Two Poems By Ryan P. Tunison

Sonnet, after Shakespeare’s Fifty-Fifth 

Not copper, touched by sea, how time will coat,
  Nor prince at play, his folly fresh in mind,
Will subjects be when verses care to dote
  On each aspect of you I lovely find.
When statues of my peoples’ pride shall fade,
  Crumbling their final scraps of liberty, 
And Mars his sword for blink of fire does trade,
  My words will long gift you infinity. 
If all the nations destined be to burn,
  Leave this to clay the future may decode,
That once the world held beauty, they would learn
  Through how I etched simply what you were owed.
So, till the judgement in favors shall spread,
Let live your heart where it my own had led.
On Revisiting the Songs of my Country

I look into the Old which once was New.
  I hear a voice singing with youthful glee
  That hums from memory when all was free
In thoughts of childhood; little I knew
Of cost that saw countryman’s lives accrue -
  How absent song had caused me not to see.
  Now, I’m enthralled in it. These songs of thee,
America! why shed thy passion true
  To take us up, and filter forth through land
Our driving souls for change? Look! there’s the pilgrim,
  His feet are splashing foamy froth ‘pon sand;
And pioneers, with wagons full to brim, 
  At night encamp; their fires how hot they brand
Spirit alive and well - though verse runs slim. 

Ryan P. Tunison is a poet devoted to the investigation of traditional versification, and the perfection of his craft. He holds a Bachelors in English Literature from Caldwell University, where he worked as editor for the campus literary magazine, Calyx. His poetry has appeared in Snapdragon: A Journal of Art & Healing and The Minisons Project. Many of his poems can be read on his Instagram page, @ryanptunison.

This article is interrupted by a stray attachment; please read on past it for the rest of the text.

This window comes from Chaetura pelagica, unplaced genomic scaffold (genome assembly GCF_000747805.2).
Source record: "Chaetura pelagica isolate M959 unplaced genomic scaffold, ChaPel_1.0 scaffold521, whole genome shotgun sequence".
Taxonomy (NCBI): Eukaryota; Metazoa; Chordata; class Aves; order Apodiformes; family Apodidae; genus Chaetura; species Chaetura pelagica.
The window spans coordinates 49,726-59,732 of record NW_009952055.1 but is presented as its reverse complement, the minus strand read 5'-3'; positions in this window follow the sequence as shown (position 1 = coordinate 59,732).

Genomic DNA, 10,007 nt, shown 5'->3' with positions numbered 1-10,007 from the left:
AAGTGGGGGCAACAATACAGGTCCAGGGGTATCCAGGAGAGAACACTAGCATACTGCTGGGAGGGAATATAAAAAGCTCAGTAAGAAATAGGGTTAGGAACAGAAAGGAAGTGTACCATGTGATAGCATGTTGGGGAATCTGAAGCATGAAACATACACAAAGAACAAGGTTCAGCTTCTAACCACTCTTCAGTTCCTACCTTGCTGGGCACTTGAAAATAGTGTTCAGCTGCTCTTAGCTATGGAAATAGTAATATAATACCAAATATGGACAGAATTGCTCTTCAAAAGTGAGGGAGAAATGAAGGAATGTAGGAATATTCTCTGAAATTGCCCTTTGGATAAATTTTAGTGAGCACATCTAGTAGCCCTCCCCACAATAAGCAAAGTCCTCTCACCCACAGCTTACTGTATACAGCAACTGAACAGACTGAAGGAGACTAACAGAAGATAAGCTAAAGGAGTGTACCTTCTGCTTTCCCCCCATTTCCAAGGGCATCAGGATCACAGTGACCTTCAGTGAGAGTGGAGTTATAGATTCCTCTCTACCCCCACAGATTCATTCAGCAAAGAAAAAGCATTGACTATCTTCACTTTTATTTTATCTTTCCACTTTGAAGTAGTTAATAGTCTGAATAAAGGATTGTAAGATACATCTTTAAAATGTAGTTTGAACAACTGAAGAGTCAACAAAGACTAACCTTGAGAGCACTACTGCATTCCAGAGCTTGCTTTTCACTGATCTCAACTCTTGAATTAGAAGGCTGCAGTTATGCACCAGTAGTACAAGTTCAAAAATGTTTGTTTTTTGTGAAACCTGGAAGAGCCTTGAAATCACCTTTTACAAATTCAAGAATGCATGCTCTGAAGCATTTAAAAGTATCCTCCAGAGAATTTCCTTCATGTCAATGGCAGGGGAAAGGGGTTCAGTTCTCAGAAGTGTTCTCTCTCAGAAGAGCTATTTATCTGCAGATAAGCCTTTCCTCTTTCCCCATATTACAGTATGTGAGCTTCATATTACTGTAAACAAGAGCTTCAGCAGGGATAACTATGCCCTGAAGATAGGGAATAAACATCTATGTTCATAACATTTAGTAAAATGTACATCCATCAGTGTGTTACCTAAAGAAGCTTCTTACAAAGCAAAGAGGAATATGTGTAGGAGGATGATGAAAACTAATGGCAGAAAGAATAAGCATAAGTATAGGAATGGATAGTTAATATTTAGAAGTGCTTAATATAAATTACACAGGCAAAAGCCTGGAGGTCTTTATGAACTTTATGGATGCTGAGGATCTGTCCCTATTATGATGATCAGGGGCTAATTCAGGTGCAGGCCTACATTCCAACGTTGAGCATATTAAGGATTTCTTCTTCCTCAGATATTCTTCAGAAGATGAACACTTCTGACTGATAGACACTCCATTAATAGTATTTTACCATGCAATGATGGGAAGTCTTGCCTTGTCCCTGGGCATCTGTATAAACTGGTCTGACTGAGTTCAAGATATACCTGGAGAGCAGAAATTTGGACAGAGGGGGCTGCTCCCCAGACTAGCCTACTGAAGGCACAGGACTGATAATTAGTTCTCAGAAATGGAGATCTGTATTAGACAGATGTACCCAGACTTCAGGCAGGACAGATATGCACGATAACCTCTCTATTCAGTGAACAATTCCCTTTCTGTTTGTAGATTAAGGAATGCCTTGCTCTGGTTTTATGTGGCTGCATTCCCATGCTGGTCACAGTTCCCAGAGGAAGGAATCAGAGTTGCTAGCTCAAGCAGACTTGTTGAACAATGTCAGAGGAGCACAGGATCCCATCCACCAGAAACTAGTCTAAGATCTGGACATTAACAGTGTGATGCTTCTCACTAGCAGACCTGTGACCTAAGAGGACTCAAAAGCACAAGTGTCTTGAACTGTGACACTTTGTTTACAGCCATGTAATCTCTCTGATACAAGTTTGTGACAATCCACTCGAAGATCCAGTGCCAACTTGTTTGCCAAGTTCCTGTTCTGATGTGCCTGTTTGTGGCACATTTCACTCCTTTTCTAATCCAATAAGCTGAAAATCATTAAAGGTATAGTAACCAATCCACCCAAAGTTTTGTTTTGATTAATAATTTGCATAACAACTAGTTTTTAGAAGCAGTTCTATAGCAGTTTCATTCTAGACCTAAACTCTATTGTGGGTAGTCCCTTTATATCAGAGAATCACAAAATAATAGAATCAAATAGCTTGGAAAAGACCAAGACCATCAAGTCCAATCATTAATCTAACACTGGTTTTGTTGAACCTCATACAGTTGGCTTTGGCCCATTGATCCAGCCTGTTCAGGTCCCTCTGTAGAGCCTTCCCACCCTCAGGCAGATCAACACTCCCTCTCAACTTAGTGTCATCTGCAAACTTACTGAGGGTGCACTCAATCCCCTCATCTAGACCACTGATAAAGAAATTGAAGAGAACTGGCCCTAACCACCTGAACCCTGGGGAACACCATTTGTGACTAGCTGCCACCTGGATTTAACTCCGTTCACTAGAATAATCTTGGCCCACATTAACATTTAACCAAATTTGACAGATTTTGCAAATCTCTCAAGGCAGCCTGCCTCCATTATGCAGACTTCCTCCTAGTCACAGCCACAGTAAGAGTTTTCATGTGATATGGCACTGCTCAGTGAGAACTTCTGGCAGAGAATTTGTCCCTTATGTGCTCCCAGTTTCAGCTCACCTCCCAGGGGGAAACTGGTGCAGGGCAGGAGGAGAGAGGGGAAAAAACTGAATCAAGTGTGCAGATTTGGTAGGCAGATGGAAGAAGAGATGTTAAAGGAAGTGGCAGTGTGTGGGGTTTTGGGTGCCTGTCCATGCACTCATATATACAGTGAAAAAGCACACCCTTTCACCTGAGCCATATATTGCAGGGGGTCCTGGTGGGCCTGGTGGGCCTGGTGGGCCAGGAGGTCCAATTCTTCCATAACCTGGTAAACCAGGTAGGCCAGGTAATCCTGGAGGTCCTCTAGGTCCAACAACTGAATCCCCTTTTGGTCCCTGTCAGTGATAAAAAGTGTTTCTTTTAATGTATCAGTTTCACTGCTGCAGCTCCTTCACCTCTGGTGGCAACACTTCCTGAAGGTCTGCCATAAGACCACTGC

5 comments

    1. Thank you! Both poems have faced their fair share of rejections, so I’m happy they finally have a place at Grand Little Things.

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  1. Ryan: As a fellow scribbler who, like you, keeps battling with the sonnet form (see my two efforts in the April 12 posting), I recognize and appreciate craftsmanship. While your poem riffs really well thematically off Sonnet 55, I’m left uncertain if in one crucial place your meter holds up. In particular the first line of the concluding couplet. No matter how I scan it, I’m still left with a tetrameter. Can you help me out here, because I feel I must not be placing the stress where you intend it. Otherwise an admirable and skilful piece of work. Cheers, Robert Graham

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    1. I’m glad you see merit in the poem, Robert! Thank you for your insightful feedback, it’s great that my choices in meter are not going unnoticed. Composing this sonnet, I scanned that particular line “So TILL, the JUDGEment IN FAvors shall SPREAD”, a seemingly straightforward line of iambic pentameter, but with a trochaic substitution in the fourth foot. However, there’s some modulation going on with the steady rise in stresses of the first foot (much like Shakespeare’s) that brings emphasis to “JUDGE-“. In the third foot, I let the stress fall on “in” because it followed the lighter syllable of “judgement” but it does become overshadowed by the heavier stress of the first syllable in “favors.”

      I hope this helps with your question. Many of the variations in meter that I employ are discussed in Timothy Steele’s book “All the Fun’s in How you Say a Thing”.

      Best regards, Ryan

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  2. Ryan: Thank you for your explanation. I suspect a Kenneth Branagh would read this the way you explain and do this line justice in any recitation; I was saying the line with the heavy stress on So, which made the first foot a dactyl. This still retains the heavy stress on Judge and the trochaic substitution and it’s this emphasis that I think creates the tetrameter. As in many metric instances, there’s more than one way to have fun. Thanks, mate. Robert

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